Hollywood has come to the Beltway this week as both Ben Affleck and comedian Seth Rogen were in Washington, D.C. to bring awareness to causes near and dear to their hearts. We first began hearing rumblings in online media over whether or not Ben Affleck was qualified enough to speak as an authority on the Democratic Republic of Congo. But when you’ve founded a foundation to help people in the Congo – like Affleck’s Eastern Congo Initiative – you should never catch any flack. Shrouded by civil war since 1998, million have been killed since 1998, millions more have been force to flee. "I am not a Congo expert but an American trying to do my part," Affleck said before the Senate’s Committee on Foreign Relations this week.
Seth Rogen was at a Senate Appropriations subcommittee hearing on Wednesday to talk about Alzheimer’s disease. "The situation is so dire that it caused me, a lazy, self-involved, generally self-medicated man-child to start an entire charity organization," Rogen said. "I came here today for few reasons. One, I'm a huge House of Cards fan. Two, people need more help. I've personally witnessed the massive amount of financial strain this disease causes. The third reason I'm here, simply, is to show people that they're not alone. So few people share their personal stories, so few people have something to relate to, I know that if me and my wife saw somebody like me talking about this, we would feel less alone.”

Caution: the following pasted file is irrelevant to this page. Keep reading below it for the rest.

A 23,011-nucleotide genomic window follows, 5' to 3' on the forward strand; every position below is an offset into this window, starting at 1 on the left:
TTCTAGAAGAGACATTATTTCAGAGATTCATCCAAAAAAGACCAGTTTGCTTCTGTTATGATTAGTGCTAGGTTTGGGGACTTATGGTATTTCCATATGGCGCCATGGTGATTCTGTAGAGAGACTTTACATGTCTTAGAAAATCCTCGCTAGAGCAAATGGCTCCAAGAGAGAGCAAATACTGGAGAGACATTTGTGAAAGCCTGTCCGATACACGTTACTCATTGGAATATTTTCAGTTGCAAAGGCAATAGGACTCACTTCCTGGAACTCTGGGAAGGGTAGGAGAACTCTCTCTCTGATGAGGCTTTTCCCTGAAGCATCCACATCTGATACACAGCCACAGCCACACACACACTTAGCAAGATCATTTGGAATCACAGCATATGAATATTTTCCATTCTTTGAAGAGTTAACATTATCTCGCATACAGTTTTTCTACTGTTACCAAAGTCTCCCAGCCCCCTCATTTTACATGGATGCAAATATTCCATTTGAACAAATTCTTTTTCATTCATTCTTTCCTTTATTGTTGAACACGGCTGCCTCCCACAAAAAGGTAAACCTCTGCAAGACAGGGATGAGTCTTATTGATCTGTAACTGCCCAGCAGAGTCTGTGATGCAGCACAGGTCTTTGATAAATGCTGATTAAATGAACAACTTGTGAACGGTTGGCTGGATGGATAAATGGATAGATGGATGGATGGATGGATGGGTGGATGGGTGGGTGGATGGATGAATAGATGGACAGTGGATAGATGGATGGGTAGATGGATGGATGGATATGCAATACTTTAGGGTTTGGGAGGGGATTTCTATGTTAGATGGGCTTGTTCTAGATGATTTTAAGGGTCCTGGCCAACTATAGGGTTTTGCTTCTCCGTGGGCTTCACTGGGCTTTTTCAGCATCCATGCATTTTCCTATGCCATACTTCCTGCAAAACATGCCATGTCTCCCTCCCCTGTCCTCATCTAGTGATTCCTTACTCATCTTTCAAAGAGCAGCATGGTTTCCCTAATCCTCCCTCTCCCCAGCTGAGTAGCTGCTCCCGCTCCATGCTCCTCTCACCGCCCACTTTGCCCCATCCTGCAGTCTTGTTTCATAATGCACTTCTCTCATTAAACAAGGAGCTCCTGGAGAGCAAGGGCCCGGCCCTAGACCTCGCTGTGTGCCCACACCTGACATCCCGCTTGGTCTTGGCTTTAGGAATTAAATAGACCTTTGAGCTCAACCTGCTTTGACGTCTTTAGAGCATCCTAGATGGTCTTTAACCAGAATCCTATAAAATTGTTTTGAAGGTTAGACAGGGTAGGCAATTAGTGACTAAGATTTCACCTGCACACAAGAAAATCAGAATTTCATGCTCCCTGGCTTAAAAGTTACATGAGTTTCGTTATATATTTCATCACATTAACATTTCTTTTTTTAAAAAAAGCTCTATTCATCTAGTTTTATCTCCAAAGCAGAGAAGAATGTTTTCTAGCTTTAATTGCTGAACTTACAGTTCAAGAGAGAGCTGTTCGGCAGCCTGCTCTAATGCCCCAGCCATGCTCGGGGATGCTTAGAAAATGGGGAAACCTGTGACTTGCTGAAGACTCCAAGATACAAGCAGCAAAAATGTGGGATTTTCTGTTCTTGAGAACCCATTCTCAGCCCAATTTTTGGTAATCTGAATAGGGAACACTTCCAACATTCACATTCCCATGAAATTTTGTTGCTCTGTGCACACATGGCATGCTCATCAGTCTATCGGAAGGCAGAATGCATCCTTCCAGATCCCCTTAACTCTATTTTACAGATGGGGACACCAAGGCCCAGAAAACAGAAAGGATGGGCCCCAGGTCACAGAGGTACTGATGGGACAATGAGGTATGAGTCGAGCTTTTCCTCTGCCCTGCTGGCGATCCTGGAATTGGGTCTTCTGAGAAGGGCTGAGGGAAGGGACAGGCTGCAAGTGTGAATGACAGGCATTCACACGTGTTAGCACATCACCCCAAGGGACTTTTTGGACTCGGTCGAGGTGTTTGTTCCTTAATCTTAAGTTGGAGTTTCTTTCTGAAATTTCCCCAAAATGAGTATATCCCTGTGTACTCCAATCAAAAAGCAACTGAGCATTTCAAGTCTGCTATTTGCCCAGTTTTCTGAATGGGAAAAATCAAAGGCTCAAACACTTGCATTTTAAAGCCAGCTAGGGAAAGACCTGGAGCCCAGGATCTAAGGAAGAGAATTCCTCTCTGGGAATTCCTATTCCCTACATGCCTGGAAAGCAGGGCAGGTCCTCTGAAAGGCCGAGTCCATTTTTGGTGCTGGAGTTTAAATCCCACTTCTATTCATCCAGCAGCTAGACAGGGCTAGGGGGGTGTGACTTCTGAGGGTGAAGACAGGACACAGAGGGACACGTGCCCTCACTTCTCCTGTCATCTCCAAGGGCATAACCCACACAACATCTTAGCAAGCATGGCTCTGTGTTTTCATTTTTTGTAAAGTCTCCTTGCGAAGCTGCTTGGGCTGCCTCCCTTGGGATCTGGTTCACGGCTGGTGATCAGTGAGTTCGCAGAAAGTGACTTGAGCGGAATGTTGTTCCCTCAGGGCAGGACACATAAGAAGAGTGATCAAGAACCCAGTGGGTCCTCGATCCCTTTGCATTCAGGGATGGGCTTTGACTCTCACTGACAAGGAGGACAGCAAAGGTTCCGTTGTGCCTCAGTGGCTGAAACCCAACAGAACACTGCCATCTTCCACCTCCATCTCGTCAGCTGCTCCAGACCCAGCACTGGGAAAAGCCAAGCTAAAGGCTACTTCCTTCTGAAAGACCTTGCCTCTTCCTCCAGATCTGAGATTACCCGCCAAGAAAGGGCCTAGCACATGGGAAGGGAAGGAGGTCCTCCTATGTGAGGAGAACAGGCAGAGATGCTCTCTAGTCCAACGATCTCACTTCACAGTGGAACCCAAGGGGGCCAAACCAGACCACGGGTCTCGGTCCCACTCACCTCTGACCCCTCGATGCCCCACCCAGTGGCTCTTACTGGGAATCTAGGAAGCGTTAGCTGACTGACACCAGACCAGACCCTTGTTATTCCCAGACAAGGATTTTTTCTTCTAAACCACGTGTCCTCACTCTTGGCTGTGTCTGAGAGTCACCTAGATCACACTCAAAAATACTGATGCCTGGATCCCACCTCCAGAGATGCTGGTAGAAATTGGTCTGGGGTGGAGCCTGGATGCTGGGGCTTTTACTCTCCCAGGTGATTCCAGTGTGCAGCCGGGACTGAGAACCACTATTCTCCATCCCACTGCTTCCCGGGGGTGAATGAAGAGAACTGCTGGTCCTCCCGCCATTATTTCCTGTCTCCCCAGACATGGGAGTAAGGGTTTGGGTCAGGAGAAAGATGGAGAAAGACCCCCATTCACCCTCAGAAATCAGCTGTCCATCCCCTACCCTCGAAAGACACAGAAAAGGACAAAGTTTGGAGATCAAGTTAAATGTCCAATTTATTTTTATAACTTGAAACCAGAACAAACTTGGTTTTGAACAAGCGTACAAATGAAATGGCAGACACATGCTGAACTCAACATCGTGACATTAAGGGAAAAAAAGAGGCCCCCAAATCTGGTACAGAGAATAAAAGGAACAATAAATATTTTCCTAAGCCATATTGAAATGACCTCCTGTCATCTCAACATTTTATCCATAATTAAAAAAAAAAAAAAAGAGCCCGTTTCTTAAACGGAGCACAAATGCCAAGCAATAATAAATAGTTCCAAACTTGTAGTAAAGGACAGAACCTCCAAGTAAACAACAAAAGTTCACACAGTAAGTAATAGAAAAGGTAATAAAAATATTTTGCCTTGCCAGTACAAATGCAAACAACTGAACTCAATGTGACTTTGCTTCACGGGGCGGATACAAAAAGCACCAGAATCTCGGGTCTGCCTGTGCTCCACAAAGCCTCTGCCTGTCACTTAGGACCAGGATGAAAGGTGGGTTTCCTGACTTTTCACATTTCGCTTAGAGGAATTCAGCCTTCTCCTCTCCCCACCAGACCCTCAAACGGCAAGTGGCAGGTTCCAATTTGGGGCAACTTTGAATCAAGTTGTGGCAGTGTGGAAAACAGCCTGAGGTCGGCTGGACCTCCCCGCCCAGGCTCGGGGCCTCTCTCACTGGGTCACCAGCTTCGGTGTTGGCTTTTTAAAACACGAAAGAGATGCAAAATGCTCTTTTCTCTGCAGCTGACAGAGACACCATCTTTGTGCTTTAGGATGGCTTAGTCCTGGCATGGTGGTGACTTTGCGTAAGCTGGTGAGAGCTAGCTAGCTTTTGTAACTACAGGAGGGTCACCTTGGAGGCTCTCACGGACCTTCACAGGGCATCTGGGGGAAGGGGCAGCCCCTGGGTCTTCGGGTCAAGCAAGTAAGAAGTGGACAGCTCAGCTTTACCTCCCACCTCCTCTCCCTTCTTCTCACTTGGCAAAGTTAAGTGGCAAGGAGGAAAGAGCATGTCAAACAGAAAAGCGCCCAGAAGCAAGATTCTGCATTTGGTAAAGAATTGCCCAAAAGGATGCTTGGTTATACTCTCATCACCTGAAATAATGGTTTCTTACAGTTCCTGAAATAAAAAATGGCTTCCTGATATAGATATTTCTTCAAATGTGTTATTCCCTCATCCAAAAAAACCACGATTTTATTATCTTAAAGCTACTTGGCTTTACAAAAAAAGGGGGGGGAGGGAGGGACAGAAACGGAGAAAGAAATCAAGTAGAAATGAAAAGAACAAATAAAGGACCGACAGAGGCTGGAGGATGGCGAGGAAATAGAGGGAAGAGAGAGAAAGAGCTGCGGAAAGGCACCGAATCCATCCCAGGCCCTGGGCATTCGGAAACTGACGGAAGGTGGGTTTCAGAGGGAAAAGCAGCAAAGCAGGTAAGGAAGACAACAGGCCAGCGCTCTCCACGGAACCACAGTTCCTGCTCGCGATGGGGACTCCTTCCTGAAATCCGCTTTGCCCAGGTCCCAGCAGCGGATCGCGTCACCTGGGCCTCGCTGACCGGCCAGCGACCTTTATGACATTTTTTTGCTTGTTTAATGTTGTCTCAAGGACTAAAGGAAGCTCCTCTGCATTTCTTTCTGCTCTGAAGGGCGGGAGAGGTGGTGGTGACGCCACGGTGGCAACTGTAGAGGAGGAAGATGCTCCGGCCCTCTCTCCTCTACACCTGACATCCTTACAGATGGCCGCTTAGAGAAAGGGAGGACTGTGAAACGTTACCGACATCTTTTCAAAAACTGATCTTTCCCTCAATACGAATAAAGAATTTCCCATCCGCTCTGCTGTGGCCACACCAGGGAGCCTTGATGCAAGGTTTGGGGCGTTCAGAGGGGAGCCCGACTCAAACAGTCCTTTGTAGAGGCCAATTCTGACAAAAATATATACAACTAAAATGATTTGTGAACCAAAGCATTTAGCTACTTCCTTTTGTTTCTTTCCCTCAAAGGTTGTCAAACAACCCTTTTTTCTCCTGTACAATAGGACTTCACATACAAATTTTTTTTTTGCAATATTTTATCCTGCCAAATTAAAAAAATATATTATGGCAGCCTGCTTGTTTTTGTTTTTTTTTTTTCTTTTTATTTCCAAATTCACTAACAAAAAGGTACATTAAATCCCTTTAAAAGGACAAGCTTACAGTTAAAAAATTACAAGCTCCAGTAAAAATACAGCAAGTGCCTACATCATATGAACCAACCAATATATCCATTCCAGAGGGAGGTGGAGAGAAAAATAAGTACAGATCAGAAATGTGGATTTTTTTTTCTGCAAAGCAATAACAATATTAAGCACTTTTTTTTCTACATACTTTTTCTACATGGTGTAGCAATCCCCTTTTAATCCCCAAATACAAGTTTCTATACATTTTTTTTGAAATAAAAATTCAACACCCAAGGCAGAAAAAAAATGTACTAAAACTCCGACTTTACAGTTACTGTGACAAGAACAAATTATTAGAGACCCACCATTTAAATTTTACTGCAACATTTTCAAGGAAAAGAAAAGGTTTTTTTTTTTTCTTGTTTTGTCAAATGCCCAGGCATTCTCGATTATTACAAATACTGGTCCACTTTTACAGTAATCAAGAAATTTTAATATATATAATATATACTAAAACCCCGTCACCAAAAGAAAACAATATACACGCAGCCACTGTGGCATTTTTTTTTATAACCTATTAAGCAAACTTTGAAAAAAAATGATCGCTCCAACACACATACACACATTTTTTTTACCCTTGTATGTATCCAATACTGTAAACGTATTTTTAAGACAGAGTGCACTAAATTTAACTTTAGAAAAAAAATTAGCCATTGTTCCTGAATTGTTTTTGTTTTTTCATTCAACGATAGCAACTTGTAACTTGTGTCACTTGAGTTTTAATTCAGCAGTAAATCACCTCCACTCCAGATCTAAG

Rogen launched Hilarity for Charity to help educate young Americans about the disease after his mother-in-law was diagnosed with Alzheimer's at the age 55. Rogen told senators his mother-in-law continued to decline and could not speak or feed herself by the time she was 60-years-old. He joined doctors from the National Institutes of Health and former Rep. Dennis Moore of Kansas, who has Alzheimer's, on a witness panel at the hearing.